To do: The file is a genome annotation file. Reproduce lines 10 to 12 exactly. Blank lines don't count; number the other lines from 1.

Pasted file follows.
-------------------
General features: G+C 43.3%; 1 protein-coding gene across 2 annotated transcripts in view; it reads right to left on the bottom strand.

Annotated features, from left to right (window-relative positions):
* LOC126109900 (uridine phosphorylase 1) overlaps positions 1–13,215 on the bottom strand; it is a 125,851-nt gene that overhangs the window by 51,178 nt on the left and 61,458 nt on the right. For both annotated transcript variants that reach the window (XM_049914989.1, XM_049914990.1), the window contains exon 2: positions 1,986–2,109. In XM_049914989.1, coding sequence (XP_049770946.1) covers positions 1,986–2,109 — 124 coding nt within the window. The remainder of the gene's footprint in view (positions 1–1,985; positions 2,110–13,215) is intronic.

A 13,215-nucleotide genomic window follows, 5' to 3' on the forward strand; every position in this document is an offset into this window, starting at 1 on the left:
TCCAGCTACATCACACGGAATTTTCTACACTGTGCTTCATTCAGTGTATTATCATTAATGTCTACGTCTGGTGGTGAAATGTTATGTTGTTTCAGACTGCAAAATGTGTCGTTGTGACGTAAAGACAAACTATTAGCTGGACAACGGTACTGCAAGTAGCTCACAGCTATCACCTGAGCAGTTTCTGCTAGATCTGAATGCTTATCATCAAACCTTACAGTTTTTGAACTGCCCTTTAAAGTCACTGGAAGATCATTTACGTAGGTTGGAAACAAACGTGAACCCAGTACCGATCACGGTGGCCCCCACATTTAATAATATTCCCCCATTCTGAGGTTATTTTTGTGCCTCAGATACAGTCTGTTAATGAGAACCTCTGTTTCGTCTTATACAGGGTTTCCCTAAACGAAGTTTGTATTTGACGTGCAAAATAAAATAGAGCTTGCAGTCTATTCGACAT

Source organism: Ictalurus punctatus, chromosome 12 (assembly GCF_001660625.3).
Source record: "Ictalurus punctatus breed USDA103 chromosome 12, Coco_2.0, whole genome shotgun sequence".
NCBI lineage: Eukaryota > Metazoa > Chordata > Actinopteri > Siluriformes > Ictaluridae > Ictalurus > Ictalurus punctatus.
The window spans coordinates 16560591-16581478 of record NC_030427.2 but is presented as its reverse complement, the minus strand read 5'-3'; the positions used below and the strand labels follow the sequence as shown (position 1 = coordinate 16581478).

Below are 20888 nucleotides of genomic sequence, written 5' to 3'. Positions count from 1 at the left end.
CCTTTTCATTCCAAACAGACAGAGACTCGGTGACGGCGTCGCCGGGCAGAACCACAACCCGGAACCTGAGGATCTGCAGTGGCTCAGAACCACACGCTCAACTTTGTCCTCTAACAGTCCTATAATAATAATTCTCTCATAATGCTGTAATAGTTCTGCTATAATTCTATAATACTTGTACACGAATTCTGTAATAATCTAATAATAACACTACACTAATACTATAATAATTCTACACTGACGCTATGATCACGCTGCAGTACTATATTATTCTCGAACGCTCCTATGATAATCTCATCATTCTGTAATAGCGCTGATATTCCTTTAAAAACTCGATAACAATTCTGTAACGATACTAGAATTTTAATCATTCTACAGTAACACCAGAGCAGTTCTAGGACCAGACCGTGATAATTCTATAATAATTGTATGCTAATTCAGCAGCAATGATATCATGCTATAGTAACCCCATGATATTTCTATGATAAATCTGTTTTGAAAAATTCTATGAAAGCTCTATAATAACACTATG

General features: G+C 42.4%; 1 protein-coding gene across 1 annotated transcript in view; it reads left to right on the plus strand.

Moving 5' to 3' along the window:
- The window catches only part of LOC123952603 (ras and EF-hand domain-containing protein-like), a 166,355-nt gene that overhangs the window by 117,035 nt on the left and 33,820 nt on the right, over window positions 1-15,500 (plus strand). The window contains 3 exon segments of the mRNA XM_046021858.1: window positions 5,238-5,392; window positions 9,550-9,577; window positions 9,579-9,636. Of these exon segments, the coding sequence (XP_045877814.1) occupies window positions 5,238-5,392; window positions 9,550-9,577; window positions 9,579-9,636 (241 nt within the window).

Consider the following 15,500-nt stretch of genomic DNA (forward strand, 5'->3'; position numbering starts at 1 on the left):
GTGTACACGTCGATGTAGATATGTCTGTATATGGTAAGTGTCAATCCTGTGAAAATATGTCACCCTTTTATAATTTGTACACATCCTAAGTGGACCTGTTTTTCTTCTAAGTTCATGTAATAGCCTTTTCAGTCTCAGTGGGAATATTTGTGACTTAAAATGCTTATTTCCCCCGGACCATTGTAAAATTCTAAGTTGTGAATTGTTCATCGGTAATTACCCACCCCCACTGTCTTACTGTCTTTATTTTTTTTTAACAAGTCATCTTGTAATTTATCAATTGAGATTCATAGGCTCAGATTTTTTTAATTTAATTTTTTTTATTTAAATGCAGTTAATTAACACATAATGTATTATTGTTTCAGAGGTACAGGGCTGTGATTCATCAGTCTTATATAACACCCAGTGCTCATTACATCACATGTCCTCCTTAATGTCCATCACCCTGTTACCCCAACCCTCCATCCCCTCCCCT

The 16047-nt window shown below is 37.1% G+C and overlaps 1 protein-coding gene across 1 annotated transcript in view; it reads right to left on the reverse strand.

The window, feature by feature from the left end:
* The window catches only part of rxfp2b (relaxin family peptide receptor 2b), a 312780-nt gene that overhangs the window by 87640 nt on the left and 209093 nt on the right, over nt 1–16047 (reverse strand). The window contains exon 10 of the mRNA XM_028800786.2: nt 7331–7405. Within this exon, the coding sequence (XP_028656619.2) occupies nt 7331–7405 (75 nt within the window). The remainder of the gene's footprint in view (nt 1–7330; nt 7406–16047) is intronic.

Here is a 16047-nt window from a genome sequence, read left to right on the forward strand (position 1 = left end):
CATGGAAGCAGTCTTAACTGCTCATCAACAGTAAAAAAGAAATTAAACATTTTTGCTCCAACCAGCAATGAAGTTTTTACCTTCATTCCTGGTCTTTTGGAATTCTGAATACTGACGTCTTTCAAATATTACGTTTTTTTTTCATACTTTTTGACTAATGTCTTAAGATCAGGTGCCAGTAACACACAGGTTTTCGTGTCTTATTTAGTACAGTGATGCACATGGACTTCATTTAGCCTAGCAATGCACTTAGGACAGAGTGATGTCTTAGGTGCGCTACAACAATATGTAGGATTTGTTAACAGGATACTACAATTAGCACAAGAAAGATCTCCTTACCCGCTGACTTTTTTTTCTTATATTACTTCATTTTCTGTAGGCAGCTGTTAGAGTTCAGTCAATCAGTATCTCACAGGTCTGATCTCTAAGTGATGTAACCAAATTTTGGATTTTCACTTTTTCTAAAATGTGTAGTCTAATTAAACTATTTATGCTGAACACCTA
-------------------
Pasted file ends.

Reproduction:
Below are 20888 nucleotides of genomic sequence, written 5' to 3'. Positions count from 1 at the left end.
CCTTTTCATTCCAAACAGACAGAGACTCGGTGACGGCGTCGCCGGGCAGAACCACAACCCGGAACCTGAGGATCTGCAGTGGCTCAGAACCACACGCTCAACTTTGTCCTCTAACAGTCCTATAATAATAATTCTCTCATAATGCTGTAATAGTTCTGCTATAATTCTATAATACTTGTACACGAATTCTGTAATAATCTAATAATAACACTACACTAATACTATAATAATTCTACACTGACGCTATGATCACGCTGCAGTACTATATTATTCTCGAACGCTCCTATGATAATCTCATCATTCTGTAATAGCGCTGATATTCCTTTAAAAACTCGATAACAATTCTGTAACGATACTAGAATTTTAATCATTCTACAGTAACACCAGAGCAGTTCTAGGACCAGACCGTGATAATTCTATAATAATTGTATGCTAATTCAGCAGCAATGATATCATGCTATAGTAACCCCATGATATTTCTATGATAAATCTGTTTTGAAAAATTCTATGAAAGCTCTATAATAACACTATG

General features: G+C 42.4%; 1 protein-coding gene across 1 annotated transcript in view; it reads left to right on the plus strand.